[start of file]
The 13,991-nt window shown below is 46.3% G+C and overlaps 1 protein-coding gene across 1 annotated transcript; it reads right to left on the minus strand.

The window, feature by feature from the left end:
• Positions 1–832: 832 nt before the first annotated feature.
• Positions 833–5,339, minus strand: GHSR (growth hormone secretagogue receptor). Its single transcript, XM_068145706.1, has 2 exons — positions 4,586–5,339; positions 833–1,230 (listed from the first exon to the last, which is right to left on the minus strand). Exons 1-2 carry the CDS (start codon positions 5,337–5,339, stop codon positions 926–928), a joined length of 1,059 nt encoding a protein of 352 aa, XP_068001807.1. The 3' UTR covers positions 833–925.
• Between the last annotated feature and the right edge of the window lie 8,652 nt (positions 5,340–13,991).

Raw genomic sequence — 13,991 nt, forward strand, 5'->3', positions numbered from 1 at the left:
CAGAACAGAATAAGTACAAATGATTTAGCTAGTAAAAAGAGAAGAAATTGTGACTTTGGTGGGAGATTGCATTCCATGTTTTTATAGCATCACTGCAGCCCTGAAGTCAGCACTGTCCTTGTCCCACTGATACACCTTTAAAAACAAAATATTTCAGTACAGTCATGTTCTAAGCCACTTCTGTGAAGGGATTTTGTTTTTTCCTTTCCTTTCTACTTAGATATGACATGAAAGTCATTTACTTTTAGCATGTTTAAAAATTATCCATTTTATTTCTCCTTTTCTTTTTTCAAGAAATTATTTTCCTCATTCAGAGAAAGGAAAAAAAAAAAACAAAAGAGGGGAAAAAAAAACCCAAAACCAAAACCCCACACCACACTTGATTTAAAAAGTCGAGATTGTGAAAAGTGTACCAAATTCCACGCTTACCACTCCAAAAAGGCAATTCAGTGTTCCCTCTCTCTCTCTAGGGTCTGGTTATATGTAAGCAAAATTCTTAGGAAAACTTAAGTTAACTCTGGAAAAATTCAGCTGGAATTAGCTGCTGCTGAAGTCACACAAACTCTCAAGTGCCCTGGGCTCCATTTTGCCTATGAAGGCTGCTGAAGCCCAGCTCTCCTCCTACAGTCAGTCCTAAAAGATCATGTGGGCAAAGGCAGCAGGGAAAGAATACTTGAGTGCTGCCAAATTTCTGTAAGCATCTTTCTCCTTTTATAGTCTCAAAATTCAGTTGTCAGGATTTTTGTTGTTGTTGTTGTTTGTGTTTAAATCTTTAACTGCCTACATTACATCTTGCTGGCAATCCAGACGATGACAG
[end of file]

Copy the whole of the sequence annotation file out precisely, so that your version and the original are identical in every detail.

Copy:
The 13,991-nt window shown below is 46.3% G+C and overlaps 1 protein-coding gene across 1 annotated transcript; it reads right to left on the minus strand.

The window, feature by feature from the left end:
• Positions 1–832: 832 nt before the first annotated feature.
• Positions 833–5,339, minus strand: GHSR (growth hormone secretagogue receptor). Its single transcript, XM_068145706.1, has 2 exons — positions 4,586–5,339; positions 833–1,230 (listed from the first exon to the last, which is right to left on the minus strand). Exons 1-2 carry the CDS (start codon positions 5,337–5,339, stop codon positions 926–928), a joined length of 1,059 nt encoding a protein of 352 aa, XP_068001807.1. The 3' UTR covers positions 833–925.
• Between the last annotated feature and the right edge of the window lie 8,652 nt (positions 5,340–13,991).

Raw genomic sequence — 13,991 nt, forward strand, 5'->3', positions numbered from 1 at the left:
CAGAACAGAATAAGTACAAATGATTTAGCTAGTAAAAAGAGAAGAAATTGTGACTTTGGTGGGAGATTGCATTCCATGTTTTTATAGCATCACTGCAGCCCTGAAGTCAGCACTGTCCTTGTCCCACTGATACACCTTTAAAAACAAAATATTTCAGTACAGTCATGTTCTAAGCCACTTCTGTGAAGGGATTTTGTTTTTTCCTTTCCTTTCTACTTAGATATGACATGAAAGTCATTTACTTTTAGCATGTTTAAAAATTATCCATTTTATTTCTCCTTTTCTTTTTTCAAGAAATTATTTTCCTCATTCAGAGAAAGGAAAAAAAAAAAACAAAAGAGGGGAAAAAAAAACCCAAAACCAAAACCCCACACCACACTTGATTTAAAAAGTCGAGATTGTGAAAAGTGTACCAAATTCCACGCTTACCACTCCAAAAAGGCAATTCAGTGTTCCCTCTCTCTCTCTAGGGTCTGGTTATATGTAAGCAAAATTCTTAGGAAAACTTAAGTTAACTCTGGAAAAATTCAGCTGGAATTAGCTGCTGCTGAAGTCACACAAACTCTCAAGTGCCCTGGGCTCCATTTTGCCTATGAAGGCTGCTGAAGCCCAGCTCTCCTCCTACAGTCAGTCCTAAAAGATCATGTGGGCAAAGGCAGCAGGGAAAGAATACTTGAGTGCTGCCAAATTTCTGTAAGCATCTTTCTCCTTTTATAGTCTCAAAATTCAGTTGTCAGGATTTTTGTTGTTGTTGTTGTTTGTGTTTAAATCTTTAACTGCCTACATTACATCTTGCTGGCAATCCAGACGATGACAG